Temps work best when they are treated well, both by their agency and the client organisation, a new study from BI Norwegian Business School.

Temps work best when they are treated well, both by their agency and the client organisation, shows stud from BI Norwegian Business School.

RESEARCH @ BI: Motivation at work

An increasing number of organisations make use of hired help from staffing agencies. This is a trend that has grown considerably over the last 20 years.

Many temps live up to, and even exceed the expectations expressed by the client organisation. They deliver high performance, work efficiently, and are willing to go the extra mile if necessary.

But this isn’t always the case. Some temps fall through, and just don’t do a good enough job.

Triangular relationships

Temps are characterised by the fact that they relate to both their agency, and to the client organisation where they are given work.
Doctoral research fellow Robert Buch, together with Professor Bård Kuvaas and Associate Professor Anders Dysvik from BI Norwegian Business School have conducted a comprehensive study.

They surveyed more than 2000 temps from three leading agencies in order to investigate the effect of temps’ relationships to the agency and the client organisation on work performance.

Dual support makes for efficient temps

Earlier research has shown that temps, just like permanent employees, perform better when they feel supported by the client organisation.

Support may be expressed by the organisation investing in developing employees through training, for example.

Buch, Kuvaas and Dysvik have now investigated whether temps’ perception of support from the agency may also affect the relationship between temp and client organisation.

The motivation researchers conclude that support and good treatment by the agency and client organisation are a condition of the temp delivering especially good work.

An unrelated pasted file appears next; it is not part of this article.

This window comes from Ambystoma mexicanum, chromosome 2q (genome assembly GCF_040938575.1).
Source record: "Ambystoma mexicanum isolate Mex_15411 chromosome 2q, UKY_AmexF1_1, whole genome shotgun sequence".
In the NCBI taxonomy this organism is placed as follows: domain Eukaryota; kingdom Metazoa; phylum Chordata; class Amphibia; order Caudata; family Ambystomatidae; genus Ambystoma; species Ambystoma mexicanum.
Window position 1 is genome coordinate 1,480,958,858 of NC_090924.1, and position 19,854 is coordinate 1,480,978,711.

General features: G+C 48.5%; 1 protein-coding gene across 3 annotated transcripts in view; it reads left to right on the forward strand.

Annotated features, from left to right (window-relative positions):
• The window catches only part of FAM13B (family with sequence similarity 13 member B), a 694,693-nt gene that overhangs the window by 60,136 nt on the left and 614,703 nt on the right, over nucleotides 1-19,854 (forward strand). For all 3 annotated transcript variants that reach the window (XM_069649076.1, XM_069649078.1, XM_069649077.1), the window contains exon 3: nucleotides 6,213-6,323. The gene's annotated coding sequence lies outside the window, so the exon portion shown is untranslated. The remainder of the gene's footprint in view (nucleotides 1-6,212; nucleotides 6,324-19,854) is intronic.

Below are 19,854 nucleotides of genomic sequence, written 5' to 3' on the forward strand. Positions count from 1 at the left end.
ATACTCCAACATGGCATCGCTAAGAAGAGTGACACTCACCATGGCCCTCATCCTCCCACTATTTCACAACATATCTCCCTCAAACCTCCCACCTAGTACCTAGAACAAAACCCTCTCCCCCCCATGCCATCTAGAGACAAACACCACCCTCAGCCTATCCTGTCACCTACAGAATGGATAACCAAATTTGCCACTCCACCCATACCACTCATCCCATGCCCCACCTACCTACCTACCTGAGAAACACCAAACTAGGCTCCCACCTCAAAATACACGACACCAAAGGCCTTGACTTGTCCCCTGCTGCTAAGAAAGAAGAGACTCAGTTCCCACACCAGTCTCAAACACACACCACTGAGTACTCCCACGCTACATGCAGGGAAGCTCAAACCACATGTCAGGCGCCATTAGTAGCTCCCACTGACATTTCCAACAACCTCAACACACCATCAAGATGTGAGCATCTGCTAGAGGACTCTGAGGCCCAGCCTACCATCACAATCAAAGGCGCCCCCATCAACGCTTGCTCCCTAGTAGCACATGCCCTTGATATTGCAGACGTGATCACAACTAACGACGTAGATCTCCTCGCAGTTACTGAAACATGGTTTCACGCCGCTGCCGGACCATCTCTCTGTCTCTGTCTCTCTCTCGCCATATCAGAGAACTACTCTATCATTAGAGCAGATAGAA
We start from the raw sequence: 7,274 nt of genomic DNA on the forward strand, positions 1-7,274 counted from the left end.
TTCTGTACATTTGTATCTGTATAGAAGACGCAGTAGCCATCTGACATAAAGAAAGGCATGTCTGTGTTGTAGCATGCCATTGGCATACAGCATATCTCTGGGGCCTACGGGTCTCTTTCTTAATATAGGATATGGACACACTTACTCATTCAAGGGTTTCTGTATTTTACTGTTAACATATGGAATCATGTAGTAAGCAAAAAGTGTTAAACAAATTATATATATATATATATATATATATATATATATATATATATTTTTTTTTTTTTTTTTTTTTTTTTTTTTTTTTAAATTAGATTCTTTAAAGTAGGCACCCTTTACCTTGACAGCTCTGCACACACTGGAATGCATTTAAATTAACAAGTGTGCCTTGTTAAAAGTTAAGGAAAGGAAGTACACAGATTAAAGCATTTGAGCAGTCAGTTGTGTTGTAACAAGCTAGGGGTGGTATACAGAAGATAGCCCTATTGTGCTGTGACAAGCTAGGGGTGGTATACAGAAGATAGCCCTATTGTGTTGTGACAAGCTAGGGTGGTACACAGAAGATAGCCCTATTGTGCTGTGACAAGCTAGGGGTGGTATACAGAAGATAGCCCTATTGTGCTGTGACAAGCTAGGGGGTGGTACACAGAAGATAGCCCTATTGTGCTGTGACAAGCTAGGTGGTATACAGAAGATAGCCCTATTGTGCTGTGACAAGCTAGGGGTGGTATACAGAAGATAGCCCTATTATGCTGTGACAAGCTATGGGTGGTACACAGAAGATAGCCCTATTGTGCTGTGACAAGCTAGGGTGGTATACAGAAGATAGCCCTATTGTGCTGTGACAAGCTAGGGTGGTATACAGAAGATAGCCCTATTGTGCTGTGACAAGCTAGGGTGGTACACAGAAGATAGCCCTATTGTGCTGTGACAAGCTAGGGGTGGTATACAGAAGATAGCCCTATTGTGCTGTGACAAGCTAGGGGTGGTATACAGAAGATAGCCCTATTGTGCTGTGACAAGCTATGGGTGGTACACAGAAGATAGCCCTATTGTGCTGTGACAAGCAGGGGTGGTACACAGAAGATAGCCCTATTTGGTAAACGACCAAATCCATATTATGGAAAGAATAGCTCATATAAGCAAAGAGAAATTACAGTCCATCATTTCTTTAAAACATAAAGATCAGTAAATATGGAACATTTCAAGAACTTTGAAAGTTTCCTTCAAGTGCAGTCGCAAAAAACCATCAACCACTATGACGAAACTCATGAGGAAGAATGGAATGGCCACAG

In other words, it’s not enough for the temp to be treated well by the employer. The temp must also feel supported by his/her agency, in order to perform his/her best.

”Temps must feel supported by both their agency and the client organisation in order for them to give the job just that little bit more,” the research team at BI Norwegian Business School claims.

The results seem to be independent of factors such as contract duration, working climate in the client organisation, how long temps have worked for the client organisation, whether the motive to work as a temp in the client organisation is to get a permanent job or not, and demographic factors such as age, gender and level of education.

Carefully selecting a staffing agency

The study indicates that organisations may profit from hiring temps who feel supported by their staffing agency.

It will contribute to the organisation getting as much as possible out of their investments in temporary labour.

”Organisations who make use of temporary labour from staffing agencies, may benefit from selecting their agencies carefully. The agency’s ability to support their temps should be a selection criterion,” Buch, Kuvaas and Dysvik recommend.


Buch, Robert, Kuvaas, Bård and Dysvik, Anders. (2010): Dual support in contract workers' triangular employment relationships, Journal of Vocational Behavior, Volume 77, Issue 1, August 2010, Pages 93-103, doi:10.1016/j.jvb.2010.02.009.


Text: Audun Farbrot, Head of Science Communication at BI Norwegian Business School 



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